Meet Me At the Shack, Sugar

With the tentative approach of spring, I'm not the only life form bursting to get outside. On the last Saturday in March, a group of us bloggers were once again invited by the fine folks at the Stratford Tourism Alliance to take a tour around their city and surrounding Perth County. This time, the focus was on the sweetest product of the season - maple syrup.

Throughout our four-stop visit, we were treated to samples of syrup and foods made with it, and learned a lot about how maple syrup gets to our tables. I certainly have a greater understanding of why pure maple syrup costs so much. Besides the harvesting period being quite short, the difference of just a few degrees in temperature can greatly impact the yield from the maple trees.

It turns out, the sap of the sugar maple tree and I have a lot in common, in that it shrinks away from temperatures below the optimal 5°C. When the air around the tree reaches this temperature, the sap "knows" that it's time for the tree to come out of hibernation, so it starts to make it's way up from the root system, through the trunk in order to provide the fuel necessary for the tree to produce leaves.

It's very important that the temperature not rise much above this, and also drop back down at night, because the fluctuation between the ideal daytime and nightime temps means the sap will rise and fall accordingly. What this does is enable the harvesting, via taps in the trunk, over a number of weeks. Once it gets warm enough, the sap makes it all the way to the branches and then it's past the harvesting time. The taps and 2-litre buckets are positioned to catch the flow of sap as it makes its way up the trunk, and back down. On a good day, each bucket will be full by the end of the day.

We started our day at Revel Caffè for coffee and maple schnecken. German for "snail", these coiled, nut-topped bundles of croissant dough were a perfect vehicle for the maple glaze. They were light as air and very lightly sweet and went great with the café's signature blend, Revel Revolution. The owners of the café have a direct relationship with the family who own and operate the Nicaraguan plantation where the coffee beans are farmed.

Caffeinated and ready, we made our way to McCully's Hill Farm for a syrup tasting and wagon ride tour. Here's where I learned not only how the sap is harvested, but also that the raw syrup was nothing like I expected. It's very pale and watery, with a mere whisper of sweetness. I was also surprised to discover that the three grades of syrup - light, medium and amber - are not the result of cooking times, but rather in which stage of the harvesting period the sap is collected. I think the light syrup was my favourite flavour, as it seemed to me to have the most complexity without a cloying sweetness, with the medium a close second, with more caramel notes. At the farm, we were also treated to a sampling of maple products they have for sale, like the mustards, and delicious pork sausages and ribs.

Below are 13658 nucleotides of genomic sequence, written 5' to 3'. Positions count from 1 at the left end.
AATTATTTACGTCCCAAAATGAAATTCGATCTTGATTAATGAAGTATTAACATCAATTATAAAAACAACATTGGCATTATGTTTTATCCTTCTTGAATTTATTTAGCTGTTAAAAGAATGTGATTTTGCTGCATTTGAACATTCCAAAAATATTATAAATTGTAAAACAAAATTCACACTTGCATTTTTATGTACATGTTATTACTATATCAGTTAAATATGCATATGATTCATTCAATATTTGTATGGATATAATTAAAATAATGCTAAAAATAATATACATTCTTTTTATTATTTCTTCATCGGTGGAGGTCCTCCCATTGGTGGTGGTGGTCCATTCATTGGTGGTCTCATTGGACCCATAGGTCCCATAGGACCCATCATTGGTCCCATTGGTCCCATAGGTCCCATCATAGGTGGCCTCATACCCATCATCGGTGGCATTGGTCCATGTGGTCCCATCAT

Next up, we joined Terry Hoover, and his wife, of Hoover's Maple Syrup at Chef Shawn Hartwell's sustainable seafood restaurant, Simple. Fish and Chips. Lunch was Fanny Bay mussels, sable fish, mahi mahi and citrus cured salmon. I have to say, even with the smoky sweetness of the bacon they were cooked with, I'm still not sold on mussels. There's just always something musty in their flavour. The firm-fleshed mahi mahi was very good with a light, vinegary flavour and the black sesame seeds asserting themselves on the palate.

It was a definite tossup for the favourite piece of fish, between the maple glazed sable fish (aka black cod) and the salmon. While the maple flavour was very subtle, the fish itself had an intriguing, almost nutty flavour, and the texture was tender - almost silky. The cured salmon had a similarly luxurious mouth feel and the blend of juices and zest of all the citrus fruits was a refreshing take on curing. Deeeeeelish.

To cap off the day, we were treated to three maple-highlighting dishes from Chef Wendy Seguin, at Let Them Eat Cake, and a lesson in how to make your own indoor hot smoker for under $10! Yes, I tried the maple roasted beet soup, and yes, I still hate beets. Next, we got a demo of the smoker build and got to sample the end result with a maple chip smoked trout with citrus butter on wild rice with maple coated walnuts. For such a short smoke time, I was surprised at the depth of the sweet smoky flavour in the perfectly cooked fish. I definitely want to try this at home. Ending the tasting with a swan-shaped maple roasted pear tart with maple cream was a delight for the eyes as well as the palate. The delicate maple flavour of the fluffy cream squooshing out of the flaky pastry mingled nicely with the still firm pears.

I can't suggest highly enough that you make a trip out to Stratford if you get the chance. It's a cute little town, just a short drive out of Toronto, with a lot going on in its culinary scene. The Straford Tourism Alliance has an enticing set of Tasting Tours that you can sign up for. Chef Seguin kindly provided the recipes for all of her dishes, plus smoker building instructions. So get to experimenting with maple!

maple schneckenMcCully's Hill FarmSamplesmaple mustardMaple bbq pork ribsmaple pork farmers sausageTonyasap collecting and processing facilityWagon ride!trees being tappedtrees being tappedhorsesLobster pinwheelChef Shawn Hartwellseafood platterMussels are carnivores!JennJenn's brittleTerry Hoover of Hoover's Maple SyrupChef Wendy SeguinMaple Roasted Beet SoupMaple Smoked TroutMaple Roasted Pear Tart with Maple Cream


Scott Snider said...

Great article. I have an overpowering urge to hop a train down there right now!

Bev Wooding said...

And so you should! :)

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